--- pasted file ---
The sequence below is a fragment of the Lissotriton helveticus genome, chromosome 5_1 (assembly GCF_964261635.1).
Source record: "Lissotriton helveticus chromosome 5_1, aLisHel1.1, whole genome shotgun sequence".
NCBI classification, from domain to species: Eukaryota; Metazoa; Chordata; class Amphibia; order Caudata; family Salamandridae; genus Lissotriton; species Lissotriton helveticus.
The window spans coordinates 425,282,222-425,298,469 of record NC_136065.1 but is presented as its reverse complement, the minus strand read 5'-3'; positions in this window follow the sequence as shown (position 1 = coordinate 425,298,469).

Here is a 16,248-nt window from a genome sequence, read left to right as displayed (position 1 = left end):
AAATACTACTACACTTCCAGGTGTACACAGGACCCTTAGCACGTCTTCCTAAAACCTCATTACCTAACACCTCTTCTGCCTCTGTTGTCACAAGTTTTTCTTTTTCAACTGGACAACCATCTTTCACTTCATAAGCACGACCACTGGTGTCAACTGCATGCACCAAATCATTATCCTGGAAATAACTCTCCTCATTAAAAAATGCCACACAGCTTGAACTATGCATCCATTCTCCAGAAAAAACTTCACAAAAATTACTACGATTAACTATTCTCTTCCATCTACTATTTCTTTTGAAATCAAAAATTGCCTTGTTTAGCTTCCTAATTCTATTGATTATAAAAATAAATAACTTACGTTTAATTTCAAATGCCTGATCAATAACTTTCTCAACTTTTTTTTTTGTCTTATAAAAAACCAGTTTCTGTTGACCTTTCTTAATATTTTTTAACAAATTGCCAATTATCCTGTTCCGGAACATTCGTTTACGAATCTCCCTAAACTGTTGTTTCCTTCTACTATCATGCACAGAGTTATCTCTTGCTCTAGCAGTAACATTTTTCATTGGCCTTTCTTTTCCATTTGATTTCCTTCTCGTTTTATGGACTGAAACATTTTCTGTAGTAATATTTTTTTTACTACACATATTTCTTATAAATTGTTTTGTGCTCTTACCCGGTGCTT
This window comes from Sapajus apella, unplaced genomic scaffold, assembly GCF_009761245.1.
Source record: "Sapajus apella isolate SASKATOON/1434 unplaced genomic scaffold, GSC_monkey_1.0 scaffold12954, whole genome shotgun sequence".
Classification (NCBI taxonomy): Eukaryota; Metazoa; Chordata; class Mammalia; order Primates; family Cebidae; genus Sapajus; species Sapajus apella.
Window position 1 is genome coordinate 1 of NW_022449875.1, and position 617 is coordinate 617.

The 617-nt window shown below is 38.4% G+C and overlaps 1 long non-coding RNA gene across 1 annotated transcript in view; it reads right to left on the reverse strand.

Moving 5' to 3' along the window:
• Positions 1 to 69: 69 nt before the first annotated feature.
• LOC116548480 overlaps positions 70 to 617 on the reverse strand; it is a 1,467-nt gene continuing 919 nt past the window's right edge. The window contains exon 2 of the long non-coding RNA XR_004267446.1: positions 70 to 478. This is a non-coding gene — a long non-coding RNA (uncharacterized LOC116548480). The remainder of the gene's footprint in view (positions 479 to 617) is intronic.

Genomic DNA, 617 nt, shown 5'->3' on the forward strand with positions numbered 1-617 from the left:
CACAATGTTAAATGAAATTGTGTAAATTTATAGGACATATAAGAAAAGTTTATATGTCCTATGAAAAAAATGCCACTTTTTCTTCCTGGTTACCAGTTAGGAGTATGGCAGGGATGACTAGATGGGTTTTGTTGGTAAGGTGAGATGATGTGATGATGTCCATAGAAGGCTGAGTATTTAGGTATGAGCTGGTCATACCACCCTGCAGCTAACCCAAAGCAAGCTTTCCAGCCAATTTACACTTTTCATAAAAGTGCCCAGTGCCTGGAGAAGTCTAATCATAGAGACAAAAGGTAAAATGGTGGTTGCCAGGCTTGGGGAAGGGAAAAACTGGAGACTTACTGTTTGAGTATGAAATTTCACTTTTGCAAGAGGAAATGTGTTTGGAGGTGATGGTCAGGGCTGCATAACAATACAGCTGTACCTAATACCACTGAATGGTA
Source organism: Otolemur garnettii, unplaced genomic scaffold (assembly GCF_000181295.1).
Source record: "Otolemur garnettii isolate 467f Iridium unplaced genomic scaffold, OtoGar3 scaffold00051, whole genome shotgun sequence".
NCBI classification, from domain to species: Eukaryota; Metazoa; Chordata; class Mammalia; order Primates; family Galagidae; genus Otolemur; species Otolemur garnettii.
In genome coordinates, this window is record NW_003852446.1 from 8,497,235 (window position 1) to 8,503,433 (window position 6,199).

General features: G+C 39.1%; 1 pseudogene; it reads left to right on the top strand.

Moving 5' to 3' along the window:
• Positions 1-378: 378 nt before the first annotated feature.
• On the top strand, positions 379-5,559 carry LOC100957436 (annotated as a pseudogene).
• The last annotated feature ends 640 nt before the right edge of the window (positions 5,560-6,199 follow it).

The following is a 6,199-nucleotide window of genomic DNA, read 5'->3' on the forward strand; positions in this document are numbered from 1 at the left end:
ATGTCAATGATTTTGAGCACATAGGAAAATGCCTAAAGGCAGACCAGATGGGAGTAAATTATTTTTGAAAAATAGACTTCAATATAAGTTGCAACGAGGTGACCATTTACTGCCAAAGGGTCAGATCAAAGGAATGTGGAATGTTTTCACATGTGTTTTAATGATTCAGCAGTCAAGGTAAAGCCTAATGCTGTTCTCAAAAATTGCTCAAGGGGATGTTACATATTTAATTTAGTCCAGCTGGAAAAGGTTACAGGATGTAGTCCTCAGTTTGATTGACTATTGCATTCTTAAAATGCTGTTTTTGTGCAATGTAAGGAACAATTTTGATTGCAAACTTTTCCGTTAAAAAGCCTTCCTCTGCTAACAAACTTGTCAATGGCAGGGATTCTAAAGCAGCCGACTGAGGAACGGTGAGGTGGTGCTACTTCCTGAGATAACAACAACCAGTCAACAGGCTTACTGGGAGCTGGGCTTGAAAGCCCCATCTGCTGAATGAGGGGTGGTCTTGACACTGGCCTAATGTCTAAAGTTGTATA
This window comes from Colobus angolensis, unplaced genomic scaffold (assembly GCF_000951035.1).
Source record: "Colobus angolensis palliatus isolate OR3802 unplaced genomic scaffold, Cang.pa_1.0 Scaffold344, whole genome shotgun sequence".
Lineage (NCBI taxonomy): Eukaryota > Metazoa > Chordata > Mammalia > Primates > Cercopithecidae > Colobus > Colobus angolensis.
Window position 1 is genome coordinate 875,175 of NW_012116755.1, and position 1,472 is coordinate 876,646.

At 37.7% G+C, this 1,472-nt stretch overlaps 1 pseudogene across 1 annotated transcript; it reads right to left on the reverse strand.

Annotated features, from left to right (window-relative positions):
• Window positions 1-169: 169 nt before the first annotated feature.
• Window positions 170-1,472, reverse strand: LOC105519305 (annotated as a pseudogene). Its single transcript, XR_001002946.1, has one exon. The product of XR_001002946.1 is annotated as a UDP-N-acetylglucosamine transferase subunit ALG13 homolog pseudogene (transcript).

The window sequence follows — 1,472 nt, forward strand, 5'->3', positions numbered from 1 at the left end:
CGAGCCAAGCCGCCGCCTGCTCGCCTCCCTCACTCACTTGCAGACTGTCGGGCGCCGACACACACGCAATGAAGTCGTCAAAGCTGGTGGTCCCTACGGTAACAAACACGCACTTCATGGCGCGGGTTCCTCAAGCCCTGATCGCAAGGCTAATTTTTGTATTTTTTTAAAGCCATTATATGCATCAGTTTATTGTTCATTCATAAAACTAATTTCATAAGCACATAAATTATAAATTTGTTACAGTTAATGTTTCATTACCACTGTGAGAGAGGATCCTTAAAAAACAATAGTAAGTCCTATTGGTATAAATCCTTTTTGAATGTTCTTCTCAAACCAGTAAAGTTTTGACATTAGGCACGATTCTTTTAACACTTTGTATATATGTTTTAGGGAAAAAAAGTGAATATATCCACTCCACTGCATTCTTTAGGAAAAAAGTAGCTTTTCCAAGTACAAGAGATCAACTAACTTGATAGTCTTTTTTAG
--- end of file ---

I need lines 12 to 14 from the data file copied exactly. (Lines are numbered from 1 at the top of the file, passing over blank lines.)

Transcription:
Moving 5' to 3' along the window:
• Positions 1 to 69: 69 nt before the first annotated feature.
• LOC116548480 overlaps positions 70 to 617 on the reverse strand; it is a 1,467-nt gene continuing 919 nt past the window's right edge. The window contains exon 2 of the long non-coding RNA XR_004267446.1: positions 70 to 478. This is a non-coding gene — a long non-coding RNA (uncharacterized LOC116548480). The remainder of the gene's footprint in view (positions 479 to 617) is intronic.